My usual invitation to you to play along. Any book title, or the surname of an author, as long as it begins with ‘S’.
I have to give due credit to William Shakespeare in the letter ‘S’. Though he was not a novelist, his plays have undoubtedly been the basis of much of our education in English literature, as well as providing a fascinating look at different periods in history. Some of his interpretations have been challenged over details of historical facts, and others, such as his portrayal of Richard III, continue to be controversial to this day. There can be few people who have never seen one of his plays, whether on stage, in a TV adaptation, or as one of the many films adaptations. Anyone living in Britain has undoubtedly studied one or more of his works, just to be able to sit exams. He left us with many wonderful characters, including one my own enduring favourites, Falstaff, and a wealth of wit and humour in an unequalled body of work. Some academics argue that he didn’t even write them.
But it hardly matters any more who did.
Sir Walter Scott was a Scottish historical novelist who published most of his books in the early 19th century. As a child, I was given a copy of his novel ‘Ivanhoe’, and became lost in the tale of the brave Knights, and the chivalrous acts of derring-do. It also dealt with issues such as the persecution of the Jews in 12th century England, and the rigid class system at the time. I looked for more of his books in the local library, and found a copy of ‘Rob Roy’. This tale of combat, betrayal, and cruelty set during the 18th century occupation of Scotland by an English army, introduced me to the period of social deprivation imposed on the Scottish people, and the harsh living conditions they endured too. Both novels have been filmed, not always with an eye for accuracy, or faithful adaptation.
It is well known on this blog that I consider Alfred Hitchcock to be an overrated film-maker. However, I do love some of his films, including ‘Strangers on a Train’, made in 1951. It took me many years to discover that this was based on a novel of the same name by Patricia Highsmith, published a year earlier. Although I had seen the film, I got a copy of the book, and even knowing how it would end, I still enjoyed it immensely. If you don’t know the story, it is a marvellous psychological thriller, based on an unusual premise. Two men meet on a train, and share stories of how they are unhappy with the women in their lives. One suggests the idea of ‘mutual murder’. Each will kill the other’s troublesome female, establishing alibis by doing so. I can recommend both the book, and the film adaptation.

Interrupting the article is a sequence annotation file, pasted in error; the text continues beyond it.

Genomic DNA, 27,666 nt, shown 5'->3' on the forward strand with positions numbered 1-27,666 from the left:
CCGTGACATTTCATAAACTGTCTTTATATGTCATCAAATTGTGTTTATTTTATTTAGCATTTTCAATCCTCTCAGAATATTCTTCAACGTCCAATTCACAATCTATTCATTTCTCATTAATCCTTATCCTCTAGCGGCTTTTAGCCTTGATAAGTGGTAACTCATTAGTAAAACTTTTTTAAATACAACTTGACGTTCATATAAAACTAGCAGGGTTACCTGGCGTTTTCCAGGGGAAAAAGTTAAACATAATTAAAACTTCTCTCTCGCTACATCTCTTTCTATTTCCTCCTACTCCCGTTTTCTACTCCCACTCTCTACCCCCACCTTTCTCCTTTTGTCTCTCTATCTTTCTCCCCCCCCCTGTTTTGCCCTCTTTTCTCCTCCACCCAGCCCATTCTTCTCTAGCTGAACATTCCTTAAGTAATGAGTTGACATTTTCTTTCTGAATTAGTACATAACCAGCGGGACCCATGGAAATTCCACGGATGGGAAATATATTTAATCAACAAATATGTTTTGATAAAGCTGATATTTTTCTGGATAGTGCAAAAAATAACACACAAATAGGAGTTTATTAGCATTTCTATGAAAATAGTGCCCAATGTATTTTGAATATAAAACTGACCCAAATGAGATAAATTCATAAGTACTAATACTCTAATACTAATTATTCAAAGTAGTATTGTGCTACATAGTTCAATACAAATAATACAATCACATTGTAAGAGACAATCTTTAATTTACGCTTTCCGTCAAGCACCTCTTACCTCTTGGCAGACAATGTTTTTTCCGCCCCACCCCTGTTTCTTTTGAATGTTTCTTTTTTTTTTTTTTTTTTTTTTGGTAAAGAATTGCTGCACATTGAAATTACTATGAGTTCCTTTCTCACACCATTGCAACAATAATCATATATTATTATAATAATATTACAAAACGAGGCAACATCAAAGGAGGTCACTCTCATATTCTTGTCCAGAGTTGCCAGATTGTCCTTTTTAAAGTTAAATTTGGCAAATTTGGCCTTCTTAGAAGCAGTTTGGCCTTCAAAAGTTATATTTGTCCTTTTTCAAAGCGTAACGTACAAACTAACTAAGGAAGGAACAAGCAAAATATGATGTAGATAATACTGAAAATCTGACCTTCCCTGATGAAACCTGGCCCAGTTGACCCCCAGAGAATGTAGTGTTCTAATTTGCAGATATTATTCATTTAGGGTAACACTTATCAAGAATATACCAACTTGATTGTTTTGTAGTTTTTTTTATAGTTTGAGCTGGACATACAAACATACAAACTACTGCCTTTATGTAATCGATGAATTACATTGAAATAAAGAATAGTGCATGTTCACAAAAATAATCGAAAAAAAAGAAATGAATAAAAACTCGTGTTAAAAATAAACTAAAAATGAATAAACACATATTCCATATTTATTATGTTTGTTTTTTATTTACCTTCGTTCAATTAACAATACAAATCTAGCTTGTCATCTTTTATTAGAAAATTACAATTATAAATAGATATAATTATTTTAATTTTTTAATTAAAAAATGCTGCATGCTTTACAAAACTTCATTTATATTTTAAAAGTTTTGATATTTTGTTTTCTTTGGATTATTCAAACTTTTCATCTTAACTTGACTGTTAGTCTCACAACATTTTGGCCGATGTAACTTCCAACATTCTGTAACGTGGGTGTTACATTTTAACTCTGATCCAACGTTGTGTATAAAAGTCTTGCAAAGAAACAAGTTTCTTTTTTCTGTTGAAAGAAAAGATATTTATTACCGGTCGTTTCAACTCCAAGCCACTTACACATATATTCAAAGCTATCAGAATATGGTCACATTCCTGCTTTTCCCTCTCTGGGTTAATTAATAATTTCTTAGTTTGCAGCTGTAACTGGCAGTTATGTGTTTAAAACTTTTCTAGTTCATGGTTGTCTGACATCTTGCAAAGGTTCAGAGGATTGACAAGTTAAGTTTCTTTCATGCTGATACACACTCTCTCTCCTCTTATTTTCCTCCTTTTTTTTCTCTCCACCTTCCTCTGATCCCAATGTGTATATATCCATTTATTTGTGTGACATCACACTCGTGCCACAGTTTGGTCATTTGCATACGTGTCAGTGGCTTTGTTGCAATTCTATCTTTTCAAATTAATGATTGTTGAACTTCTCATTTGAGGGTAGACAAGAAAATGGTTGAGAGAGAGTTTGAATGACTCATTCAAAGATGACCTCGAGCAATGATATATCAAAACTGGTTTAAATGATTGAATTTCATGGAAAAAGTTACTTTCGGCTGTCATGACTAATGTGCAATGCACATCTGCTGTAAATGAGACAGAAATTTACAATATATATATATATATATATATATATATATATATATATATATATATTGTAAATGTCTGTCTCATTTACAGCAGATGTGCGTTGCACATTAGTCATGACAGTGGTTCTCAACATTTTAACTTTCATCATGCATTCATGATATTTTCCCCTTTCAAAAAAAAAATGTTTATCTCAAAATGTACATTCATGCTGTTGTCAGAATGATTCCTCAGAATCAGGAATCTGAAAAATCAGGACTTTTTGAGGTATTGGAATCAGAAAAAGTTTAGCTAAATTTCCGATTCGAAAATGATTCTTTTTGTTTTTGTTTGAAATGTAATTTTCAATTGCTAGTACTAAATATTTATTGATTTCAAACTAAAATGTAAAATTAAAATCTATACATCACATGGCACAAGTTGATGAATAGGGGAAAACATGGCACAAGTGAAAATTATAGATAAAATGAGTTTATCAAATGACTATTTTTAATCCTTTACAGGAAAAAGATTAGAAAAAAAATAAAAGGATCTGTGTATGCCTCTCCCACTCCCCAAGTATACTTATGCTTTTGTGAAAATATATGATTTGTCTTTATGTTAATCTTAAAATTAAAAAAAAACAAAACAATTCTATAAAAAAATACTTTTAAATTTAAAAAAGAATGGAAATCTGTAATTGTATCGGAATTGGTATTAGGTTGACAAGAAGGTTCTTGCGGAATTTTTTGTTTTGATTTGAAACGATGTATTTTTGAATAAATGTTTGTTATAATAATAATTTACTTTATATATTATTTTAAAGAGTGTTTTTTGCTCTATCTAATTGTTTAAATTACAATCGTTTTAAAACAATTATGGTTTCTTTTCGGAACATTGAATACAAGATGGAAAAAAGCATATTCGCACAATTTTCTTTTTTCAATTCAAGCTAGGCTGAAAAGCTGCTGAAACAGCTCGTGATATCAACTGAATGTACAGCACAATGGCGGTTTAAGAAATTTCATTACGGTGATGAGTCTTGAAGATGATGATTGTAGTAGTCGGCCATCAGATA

The hothouse atmosphere of the early Puritan settlements in America is the setting for ‘The Scarlet Letter’, a novel written by Nathaniel Hawthorne, and published in 1850. Convicted of adultery and of bearing an illegitimate child, Hester is forced to wear a scarlet letter ‘A’ on her clothing, so that everyone will be aware of her shame. This is a tale of lost love, morals, religion, and persecution. Although it is in essence a romantic novel, the historical detail and accurate descriptions of the everyday lives of the settlers raises the book far above many offerings in the genre.
Leaving you with a vast number of options for this letter, I come to my top choice today. Perhaps not considered to be an important work of fiction, I was nevertheless consumed by the fascinating historical novel ‘Shogun’, in 1975. The first of James Clavell’s Asian trilogy, I never got around to reading the other two books, I confess. But this story of feudal Japan in the 17th century taught me more about the history of that country than I ever knew before, and introduced many interesting characters to explain the clash of cultures when a western sailor is shipwrecked, and imprisoned by a warlord. This book has over 1100 pages, so it’s very long. That length gives Clavell the opportunity to develop the story, as well as following the history of Japan during very turbulent times. It was later made into a faithful TV mini-series, starring Richard Chamberlain, and the superb Toshiro Mifune.